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"This is about vengeance, not about saving money"



The House, incredibly, has passed a bill imposing a punitive 90% tax on the bonuses of employees at large TARP-recipient banks whose household income (including -- or even predominantly consisting of -- their spouses') exceeds $250,000, or $125,000 if filing singly. If enacted, and if not evaded by a reshuffling of compensation categories from bonus into salary categories, the bill would likely lead to a destabilizing mass exodus of specialized talent from the Citicorps and Bank of Americas to competitive institutions not subject to the limits, with taxpayers and the FDIC picking up the ultimate bill as formerly-healthy divisions of these banks and other financial institutions start cratering. [WSJ, Blodget] Even Josh Marshall at Talking Points Memo, anything but a pro-business or conservative commentator, is dubious. [A further roundup: New York mag. And Daniel Schwartz is the go-to person (first, second posts) on the question of whether Connecticut law allows the employees to sue AIG for double damages if deprived of bonuses to which they have a legally accrued right.]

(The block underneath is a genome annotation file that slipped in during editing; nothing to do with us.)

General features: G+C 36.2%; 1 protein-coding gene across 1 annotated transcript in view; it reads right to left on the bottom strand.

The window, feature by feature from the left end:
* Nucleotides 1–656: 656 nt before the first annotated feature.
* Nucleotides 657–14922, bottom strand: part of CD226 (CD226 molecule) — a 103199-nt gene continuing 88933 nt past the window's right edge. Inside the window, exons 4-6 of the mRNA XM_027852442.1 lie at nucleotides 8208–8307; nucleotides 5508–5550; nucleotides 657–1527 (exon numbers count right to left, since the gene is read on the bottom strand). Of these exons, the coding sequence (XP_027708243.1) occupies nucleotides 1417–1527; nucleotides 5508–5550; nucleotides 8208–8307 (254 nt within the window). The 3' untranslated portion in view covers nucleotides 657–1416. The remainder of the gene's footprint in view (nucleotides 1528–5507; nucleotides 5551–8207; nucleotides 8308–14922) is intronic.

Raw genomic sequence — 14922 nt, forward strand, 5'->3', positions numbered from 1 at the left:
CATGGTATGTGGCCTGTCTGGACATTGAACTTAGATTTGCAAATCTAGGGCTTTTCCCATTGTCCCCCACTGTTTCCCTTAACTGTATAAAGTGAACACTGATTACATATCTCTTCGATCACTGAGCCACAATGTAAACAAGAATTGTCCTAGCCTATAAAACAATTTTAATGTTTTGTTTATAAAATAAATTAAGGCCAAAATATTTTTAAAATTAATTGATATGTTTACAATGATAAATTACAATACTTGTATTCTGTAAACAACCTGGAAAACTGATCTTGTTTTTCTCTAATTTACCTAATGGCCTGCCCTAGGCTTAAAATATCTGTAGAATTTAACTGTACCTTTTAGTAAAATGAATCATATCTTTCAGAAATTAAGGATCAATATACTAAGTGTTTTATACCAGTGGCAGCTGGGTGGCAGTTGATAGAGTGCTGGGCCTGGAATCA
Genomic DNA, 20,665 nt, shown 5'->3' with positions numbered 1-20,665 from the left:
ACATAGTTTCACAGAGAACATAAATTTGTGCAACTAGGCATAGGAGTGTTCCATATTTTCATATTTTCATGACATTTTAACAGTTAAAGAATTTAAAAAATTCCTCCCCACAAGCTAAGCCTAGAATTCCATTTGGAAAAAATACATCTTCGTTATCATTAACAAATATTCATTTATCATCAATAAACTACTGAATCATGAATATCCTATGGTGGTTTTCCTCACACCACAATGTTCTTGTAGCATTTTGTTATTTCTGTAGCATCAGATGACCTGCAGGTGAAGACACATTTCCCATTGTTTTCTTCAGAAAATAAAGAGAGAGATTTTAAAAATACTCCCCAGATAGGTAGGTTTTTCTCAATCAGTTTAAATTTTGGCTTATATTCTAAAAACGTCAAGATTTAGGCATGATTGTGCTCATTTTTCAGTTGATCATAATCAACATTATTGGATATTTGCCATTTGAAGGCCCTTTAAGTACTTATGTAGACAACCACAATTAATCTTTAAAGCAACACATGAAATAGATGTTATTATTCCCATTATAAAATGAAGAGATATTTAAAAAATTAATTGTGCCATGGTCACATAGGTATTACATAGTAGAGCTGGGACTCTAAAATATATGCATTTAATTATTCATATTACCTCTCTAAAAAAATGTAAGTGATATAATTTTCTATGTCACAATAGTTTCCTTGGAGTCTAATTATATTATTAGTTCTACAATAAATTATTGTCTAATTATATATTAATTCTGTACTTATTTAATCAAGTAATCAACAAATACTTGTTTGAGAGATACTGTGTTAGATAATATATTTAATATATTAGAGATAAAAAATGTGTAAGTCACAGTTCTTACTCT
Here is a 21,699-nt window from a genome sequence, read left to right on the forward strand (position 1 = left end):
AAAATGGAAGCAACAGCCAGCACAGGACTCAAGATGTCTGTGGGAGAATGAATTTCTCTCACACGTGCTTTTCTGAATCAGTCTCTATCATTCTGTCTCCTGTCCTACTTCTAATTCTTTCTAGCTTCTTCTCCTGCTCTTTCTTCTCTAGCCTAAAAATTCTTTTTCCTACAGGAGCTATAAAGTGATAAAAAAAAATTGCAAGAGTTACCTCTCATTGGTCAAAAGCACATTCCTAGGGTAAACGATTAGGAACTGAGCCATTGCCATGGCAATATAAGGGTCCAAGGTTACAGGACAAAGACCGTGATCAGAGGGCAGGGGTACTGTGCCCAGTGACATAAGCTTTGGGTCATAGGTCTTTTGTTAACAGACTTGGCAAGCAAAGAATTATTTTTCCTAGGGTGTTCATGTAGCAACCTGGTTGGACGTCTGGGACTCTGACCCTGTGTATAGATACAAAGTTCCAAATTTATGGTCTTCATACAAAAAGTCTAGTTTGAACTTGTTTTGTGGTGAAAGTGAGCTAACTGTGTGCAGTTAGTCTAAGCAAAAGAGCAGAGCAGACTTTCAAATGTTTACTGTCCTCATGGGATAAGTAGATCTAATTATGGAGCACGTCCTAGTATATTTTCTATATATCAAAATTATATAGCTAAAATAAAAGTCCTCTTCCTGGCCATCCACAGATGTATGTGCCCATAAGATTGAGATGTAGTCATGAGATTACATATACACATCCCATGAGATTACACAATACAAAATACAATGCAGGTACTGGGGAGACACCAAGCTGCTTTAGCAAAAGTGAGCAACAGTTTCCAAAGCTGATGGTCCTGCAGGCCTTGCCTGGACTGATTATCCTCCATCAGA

Meanwhile, at much-admired Boing Boing, Cory Doctorow is promoting a union-backed campaign to intimidate AIG executives and their families at their homes. One commenter proposes that similar treatment be meted out to major donors to the Republican Party ("I hope no innocents are hurt. But this is inevitable"), while another pronounces the possibility of an AIG executive actually being killed as "refreshing". It's quite a comment thread.

Updates: follow-up posts here and here.

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Isaac Gorodetski
Project Manager,
Center for Legal Policy at the
Manhattan Institute
igorodetski@manhattan-institute.org

Katherine Lazarski
Press Officer,
Manhattan Institute
klazarski@manhattan-institute.org

 

Published by the Manhattan Institute

The Manhattan Insitute's Center for Legal Policy.